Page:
Toleration and its Paradoxes: A Tribute to John Horton


This paper discusses John Horton’s influential theory of toleration. Starting from his analysis of the paradoxes of toleration, I argue that the avoidance of these paradoxes requires a moral justification of toleration based on practical reason. I cite the conception of toleration that Pierre Bayle developed to support this claim. But Horton is skeptical of such a moral justification, and this creates problems for his account of toleration.

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  1. 1.

    With respect to the first two components I follow King (1976), ch 1. Newey (1999), ch. 1, also distinguishes between three kinds of reasons in his structural analysis of toleration (which, however, differs from mine in the way these reasons are interpreted). For a comprehensive discussion, see Forst (2013).

  2. 2.

    Horton (1996, 32).

  3. 3.

    “Tolerance should be a temporary attitude only: it must lead to recognition. To tolerate means to insult.” Goethe (1981, 507 (Trans. R.F.)).

  4. 4.

    Horton (1996, 37).

  5. 5.

    Ibid., 38.

  6. 6.

    Horton (1994, 13).

  7. 7.

    Ibid., 13f.

  8. 8.

    See Labrousse (1982).

  9. 9.

    On this, see my Toleration in Conflict, §§ 4 and 5.

  10. 10.

    A similar argument can be found in Castellio (1935, 131): “But to judge of doctrine is not so simple as to judge of conduct. In the matter of conduct, if you ask a Jew, Turk, Christian, or anyone else, what he thinks of a brigand or a traitor, all will reply with one accord that brigands and traitors are evil and should be put to death. (…) This knowledge is engraved and written in the hearts of all men from the foundation of the world. (…) Now let us take up religion and we shall find that it is not so evident and manifest.”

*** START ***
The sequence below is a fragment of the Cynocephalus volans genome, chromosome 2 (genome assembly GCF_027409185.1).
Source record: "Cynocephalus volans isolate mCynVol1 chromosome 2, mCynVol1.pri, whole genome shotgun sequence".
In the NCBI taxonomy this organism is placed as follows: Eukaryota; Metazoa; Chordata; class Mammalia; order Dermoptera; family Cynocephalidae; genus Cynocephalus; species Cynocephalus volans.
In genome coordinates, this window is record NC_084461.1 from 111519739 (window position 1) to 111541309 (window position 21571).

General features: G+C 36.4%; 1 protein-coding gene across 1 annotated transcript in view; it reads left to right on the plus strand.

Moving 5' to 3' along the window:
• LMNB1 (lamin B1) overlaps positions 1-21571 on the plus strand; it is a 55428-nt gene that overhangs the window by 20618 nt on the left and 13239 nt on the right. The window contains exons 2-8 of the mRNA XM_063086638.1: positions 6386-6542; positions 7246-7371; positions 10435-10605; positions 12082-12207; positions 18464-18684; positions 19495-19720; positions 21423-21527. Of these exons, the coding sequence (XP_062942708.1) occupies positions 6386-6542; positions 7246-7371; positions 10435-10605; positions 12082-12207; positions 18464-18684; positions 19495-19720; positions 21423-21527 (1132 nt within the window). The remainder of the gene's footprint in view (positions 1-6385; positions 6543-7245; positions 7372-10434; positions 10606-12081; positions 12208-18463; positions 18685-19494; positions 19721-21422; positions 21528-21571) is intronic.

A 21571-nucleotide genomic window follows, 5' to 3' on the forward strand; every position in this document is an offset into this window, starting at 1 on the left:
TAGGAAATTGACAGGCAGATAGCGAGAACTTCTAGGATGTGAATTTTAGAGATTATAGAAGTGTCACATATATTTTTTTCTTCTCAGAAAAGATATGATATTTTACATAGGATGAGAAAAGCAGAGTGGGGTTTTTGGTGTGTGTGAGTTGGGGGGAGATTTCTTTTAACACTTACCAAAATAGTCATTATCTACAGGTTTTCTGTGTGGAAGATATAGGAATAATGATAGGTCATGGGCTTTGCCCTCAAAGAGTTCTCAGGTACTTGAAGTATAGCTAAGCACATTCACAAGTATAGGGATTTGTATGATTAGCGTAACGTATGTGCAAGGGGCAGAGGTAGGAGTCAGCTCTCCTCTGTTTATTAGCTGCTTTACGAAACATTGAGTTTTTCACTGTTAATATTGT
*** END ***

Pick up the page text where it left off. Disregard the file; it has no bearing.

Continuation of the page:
11. 11.

    The perspectivism of Montaigne’s Essais seems to have had an influence on Bayle in this regard, though without Montaigne’s skeptical conclusions. See also Brush (1966).

  12. 12.

    See Rawls (1993, 54ff.), where he uses the term “burdens of judgment,” explaining why disagreement between persons can be a result of using reason, not of being unreasonable. In earlier texts he had used the (more appropriate) term “burdens of reason.” See esp. Rawls (1989).

  13. 13.

    This is the view presented by Popkin (1959). Brush (1966, 300) calls Bayle a “semi-fideist,” which is more adequate. I would, at the risk of speaking paradoxically, call him a “rationalist fideist.”

  14. 14.

    The most important philosophical text where this relation between reason and faith—and the reasonableness and unavoidability of disagreement—was elaborated for the first time is Jean Bodin’s Colloquium heptaplomeres (1975). For an interpretation to this effect, see Forst (2013, § 12).

  15. 15.

    See Forst (2003).

  16. 16.

    Horton (2009, 70).

  17. 17.

    Horton (2003, 21).

  18. 18.

    Ibid., 13.

  19. 19.

    Ibid., 20.


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Correspondence to Rainer Forst.

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An earlier version of this text was presented at a conference at Keele University in honor of John Horton. I am grateful to John Horton especially for his generous reply and to the other participants of the conference for a fruitful discussion. Special thanks also to Sorin Baiasu and three anonymous reviewers for Philosophia for their helpful comments.

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Forst, R. Toleration and its Paradoxes: A Tribute to John Horton. Philosophia 45, 415–424 (2017).

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  • Toleration
  • Pierre Bayle
  • John Horton
  • Skepticism